But Chief Akunwebe Emechebe, an Igbo culture enthusiast, disagreed with the lawyer.
He said the judgment should apply to both married and unmarried daughters of a man.
Emechebe stated, “The court interpreted and applied the law as it is. Our laws – the constitution, the statutes and the international conventions – frown on discrimination against persons on the grounds of sex and not on the grounds of the marital status of a person.
“Unless and until these laws are amended to bring the aspect of married or unmarried in the laws, the position of the laws as it is today is the position taken by the Supreme Court.
“The courts are not interested in whether the female in question is married, unmarried, remarried, divorced, etc in their decisions.”
The Bishop, Diocese of the Niger, Anglican Communion, Anambra State, Rt. Rev. Owen Nwokolo, described the judgment as a welcome development.
He said female children were not second class citizens and should not be treated like one.
The cleric stated, “Female children should be accorded the same rights given their male counterparts and therefore should not be discriminated against.
“Families should put the judgment in practice and female children should stand up and claim their rights. It is not only Supreme Court judgment, but a God-given right and they should claim that right.”
Ngozika Iheagwam, a housewife saw the judgment as an unwanted reversal of a people’s culture and opined that the ruling would cause chaos in many Igbo societies.
She said, “What concerns the Supreme Court with the Igbo culture? Every woman should look forward to getting married and settling down in her matrimonial home.
“Why should she start going back to her father’s home to start fighting over property with her male siblings? That judgment will manifest absurdity in Igboland. I don’t support it.”
The President, Ohanaeze in Anambra State, Chief Damian Okeke-Ogene, said bequeathing property to a man’s daughter was not alien to Ndigbo, and as such, the Supreme Court judgment should not be seen as strange or a surprise to Igbo people.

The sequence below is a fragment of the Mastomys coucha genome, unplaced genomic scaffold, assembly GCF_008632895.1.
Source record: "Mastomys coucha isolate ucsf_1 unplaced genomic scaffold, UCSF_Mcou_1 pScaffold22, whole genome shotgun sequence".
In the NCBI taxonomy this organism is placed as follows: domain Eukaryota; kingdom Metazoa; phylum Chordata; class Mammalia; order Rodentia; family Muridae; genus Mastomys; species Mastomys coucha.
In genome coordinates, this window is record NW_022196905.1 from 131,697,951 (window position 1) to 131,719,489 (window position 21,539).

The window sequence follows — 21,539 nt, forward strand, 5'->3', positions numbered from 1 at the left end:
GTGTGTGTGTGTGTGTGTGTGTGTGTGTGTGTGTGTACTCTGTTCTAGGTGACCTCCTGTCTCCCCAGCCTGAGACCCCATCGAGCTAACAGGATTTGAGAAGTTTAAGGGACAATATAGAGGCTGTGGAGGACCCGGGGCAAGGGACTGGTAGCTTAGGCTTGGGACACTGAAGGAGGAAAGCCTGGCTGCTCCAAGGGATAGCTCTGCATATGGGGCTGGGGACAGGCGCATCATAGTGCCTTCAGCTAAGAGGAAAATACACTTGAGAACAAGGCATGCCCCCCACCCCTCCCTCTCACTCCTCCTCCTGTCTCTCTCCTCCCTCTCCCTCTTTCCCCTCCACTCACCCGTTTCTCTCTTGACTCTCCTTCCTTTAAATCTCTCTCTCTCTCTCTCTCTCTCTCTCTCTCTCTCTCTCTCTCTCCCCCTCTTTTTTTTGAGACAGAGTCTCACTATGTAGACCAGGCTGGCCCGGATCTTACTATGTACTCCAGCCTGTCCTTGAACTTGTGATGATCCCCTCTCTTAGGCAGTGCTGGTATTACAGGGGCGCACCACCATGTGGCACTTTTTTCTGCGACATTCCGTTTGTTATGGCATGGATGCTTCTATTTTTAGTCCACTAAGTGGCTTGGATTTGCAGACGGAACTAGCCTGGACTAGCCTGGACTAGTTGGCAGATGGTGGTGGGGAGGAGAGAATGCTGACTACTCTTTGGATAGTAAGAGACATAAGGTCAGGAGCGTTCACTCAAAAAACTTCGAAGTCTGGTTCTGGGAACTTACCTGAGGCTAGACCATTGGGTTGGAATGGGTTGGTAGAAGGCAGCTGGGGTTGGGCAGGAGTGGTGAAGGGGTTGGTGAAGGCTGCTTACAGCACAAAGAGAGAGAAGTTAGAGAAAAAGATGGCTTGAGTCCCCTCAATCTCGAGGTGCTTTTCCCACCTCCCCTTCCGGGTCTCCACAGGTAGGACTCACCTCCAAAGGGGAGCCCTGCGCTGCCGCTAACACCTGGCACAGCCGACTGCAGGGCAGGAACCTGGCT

He said, “Most fathers buy cars, build houses and so on for their daughters upon marriage. So, it’s wrong to say that the Igbo don’t give their daughters their property.
“If a daughter is not married or is divorced, our custom and tradition require the father to provide accommodation for her in his house. If a man has a commercial property, say a house, he can give a part of it to his daughter to manage and earn money from it accordingly. All these are done in Igboland. So, it’s wrong to say that a girl child in Igboland is disinherited from her father’s property.
“But I must say that not everything can be shared between the male and female children of a man.
“Ancestral property is exclusive to male children of a man and our daughters know that very well.”
He added that it would be an absurdity and even an abomination for a man to bequeath such ancestral property to his daughters.
“Who will ever think of a man to give his Obi (ancestral home/house) to a daughter, who may be married to an Ibadan man in the name of equity or law? That’s unthinkable. Therefore, the Supreme Court judgment has limitations or exclusions like any other law, but it is not totally strange to us, the Igbo,” Okeke-Ogene stated.
For the traditional ruler of Nawfia and Umunri, Igwe Chijioke Nwankwo, the Supreme Court judgment could be enforced but would be difficult to implement in most Igbo communities.
According to him upon marriage, daughters are settled by their parents, who give them certain shares of the family property, a privilege he said male children do not enjoy during their marriage.
The monarch stated, “Igbo people don’t bequeath the female children certain property for security reasons.
“Certain property, particularly land, in Igboland belongs to the living, the dead and those yet to be born. So, you don’t give such out to a female child, who may have a bad marriage and such property will be lost forever.
“Some revert to the families upon the death of the beneficiary; that is why the Igbo don’t give such property to women, who may even transfer the land to philanderers.”
Only time will tell how the judgment will fare in the Igbo society.